The Cardigan Welsh Corgi’s double coat is easy to care for, requiring no trimming. It does not tend to mat, but a throughout brush-out once a week is important to keep shedding to a minimum. Their coats repel dirt and water, needing only occasional baths. Trim the nails weekly and check the ears, cleaning them with a pet-safe ear cleaner if they appear dirty.
Start training your puppy from day one, and your Cardigan Welsh Corgi will quickly and happily learn good manners and house rules. The breed is intelligent and naturally wants to please you, so gentle, positive training methods are very effective. Many Cardigans excel at activities like agility, flyball, obedience, and herding.
Common Health Problems
The Cardigan Welsh Corgi is built somewhat heavy for their size with long backs and short legs. Due to the breed’s unique physique, care must be taken to ensure the Cardigan doesn’t injure its back. Don’t let puppies jump up or down from high places (try using pet ramps for couches and beds), and if you lift the dog, provide even support under the front and rear legs.
The Cardigan Welsh Corgi is generally very healthy, but like all purebred dogs, it's important to work with a responsible breeder who tests both parents and puppies for hereditary problems. This breed is subject to the following health conditions:
- Hip dysplasia: Dysplasia is caused by a malformation in the dog's joints, especially common in the hips when it comes to the Cardigan Welsh Corgi.
- Progressive retinal atrophy: Also known as PRA, this condition is a degenerative eye disease that can cause blindness.
- Degenerative myelopathy: Also known as DM, this disease causes progressive paralysis. A genetic test for degenerative myelopathy is available, which allows breeders to avoid passing the gene on to future generations.
Diet and Nutrition
Avoid overfeeding your Cardigan Welsh Corgi. Staying lean and avoiding canine obesity can prevent the development of back issues, hip dysplasia, and other diet-related medical issues like diabetes. Feed scheduled meals, measuring the food with a cup or scale. Ask your breeder or veterinarian to recommend a high-quality diet and specific portion sizes to keep your Cardigan Welsh Corgi healthy.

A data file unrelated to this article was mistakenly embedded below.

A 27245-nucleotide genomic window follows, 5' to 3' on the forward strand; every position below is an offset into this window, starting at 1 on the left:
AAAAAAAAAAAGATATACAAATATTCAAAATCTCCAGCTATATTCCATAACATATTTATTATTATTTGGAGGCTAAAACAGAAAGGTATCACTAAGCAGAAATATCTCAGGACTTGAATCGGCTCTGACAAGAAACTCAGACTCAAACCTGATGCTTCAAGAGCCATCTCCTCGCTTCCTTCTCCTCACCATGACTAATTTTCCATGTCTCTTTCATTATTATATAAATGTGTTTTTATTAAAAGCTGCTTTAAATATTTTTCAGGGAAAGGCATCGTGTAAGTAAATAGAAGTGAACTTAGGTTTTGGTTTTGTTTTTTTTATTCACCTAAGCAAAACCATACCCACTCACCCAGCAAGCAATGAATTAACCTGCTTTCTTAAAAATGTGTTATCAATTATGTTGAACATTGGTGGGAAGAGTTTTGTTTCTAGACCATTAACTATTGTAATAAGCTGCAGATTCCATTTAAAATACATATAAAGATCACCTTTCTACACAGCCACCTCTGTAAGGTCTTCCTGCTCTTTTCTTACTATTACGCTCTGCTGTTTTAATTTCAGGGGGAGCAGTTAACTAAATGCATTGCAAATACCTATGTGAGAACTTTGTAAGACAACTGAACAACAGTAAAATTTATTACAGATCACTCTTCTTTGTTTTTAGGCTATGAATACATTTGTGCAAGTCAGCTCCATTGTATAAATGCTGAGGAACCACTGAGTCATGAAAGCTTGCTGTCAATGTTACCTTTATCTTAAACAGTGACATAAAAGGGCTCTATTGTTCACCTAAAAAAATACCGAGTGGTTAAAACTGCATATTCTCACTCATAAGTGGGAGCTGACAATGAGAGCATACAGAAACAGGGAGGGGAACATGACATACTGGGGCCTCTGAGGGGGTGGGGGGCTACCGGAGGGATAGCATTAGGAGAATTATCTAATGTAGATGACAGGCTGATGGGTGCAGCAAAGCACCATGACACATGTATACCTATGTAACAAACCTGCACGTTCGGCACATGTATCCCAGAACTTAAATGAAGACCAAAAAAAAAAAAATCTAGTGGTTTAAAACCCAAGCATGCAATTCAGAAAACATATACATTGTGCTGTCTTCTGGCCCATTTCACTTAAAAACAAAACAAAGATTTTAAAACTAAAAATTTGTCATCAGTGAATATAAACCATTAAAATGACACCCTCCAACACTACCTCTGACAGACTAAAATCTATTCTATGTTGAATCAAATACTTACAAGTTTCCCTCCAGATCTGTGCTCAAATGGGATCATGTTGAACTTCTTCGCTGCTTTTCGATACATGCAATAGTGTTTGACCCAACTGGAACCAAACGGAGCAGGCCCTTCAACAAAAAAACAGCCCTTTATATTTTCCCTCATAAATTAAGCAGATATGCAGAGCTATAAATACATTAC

The Difference Between Cardigan and Pembroke Welsh Corgis
You might think the only difference between the two Corgis is the Cardigan’s tail (and the Pembroke’s lack thereof), but this couldn’t be further from the truth. The Cardigan Welsh Corgi and the Pembroke Welsh Corgi, although related, are completely separate breeds with different physical and temperamental characteristics.
The ancestors of today’s Cardigan Welsh Corgi existed in the Cardiganshire area in Wales as far back as 3,000 years ago, which makes the Cardigan nearly 2,000 years older than the Pembroke Welsh Corgi. The Cardigan Welsh Corgi is descended from teckel dogs, which is a family of dogs that includes the Dachshund. When Vikings arrived in Wales, the spitz-type dogs that accompanied them were bred with Cardigan Welsh Corgis, and the Pembroke Welsh Corgi was born.
In 1925, the Kennel Club of England officially recognized both Cardigans and Pembrokes as one Corgi breed, but breed fanciers protested and the Kennel Club split them into two breeds in 1934. However, during this decade of time, the two breeds were interbred. Since being separated, the Cardigan Welsh Corgi and Pembroke Welsh Corgi have not been co-mingled.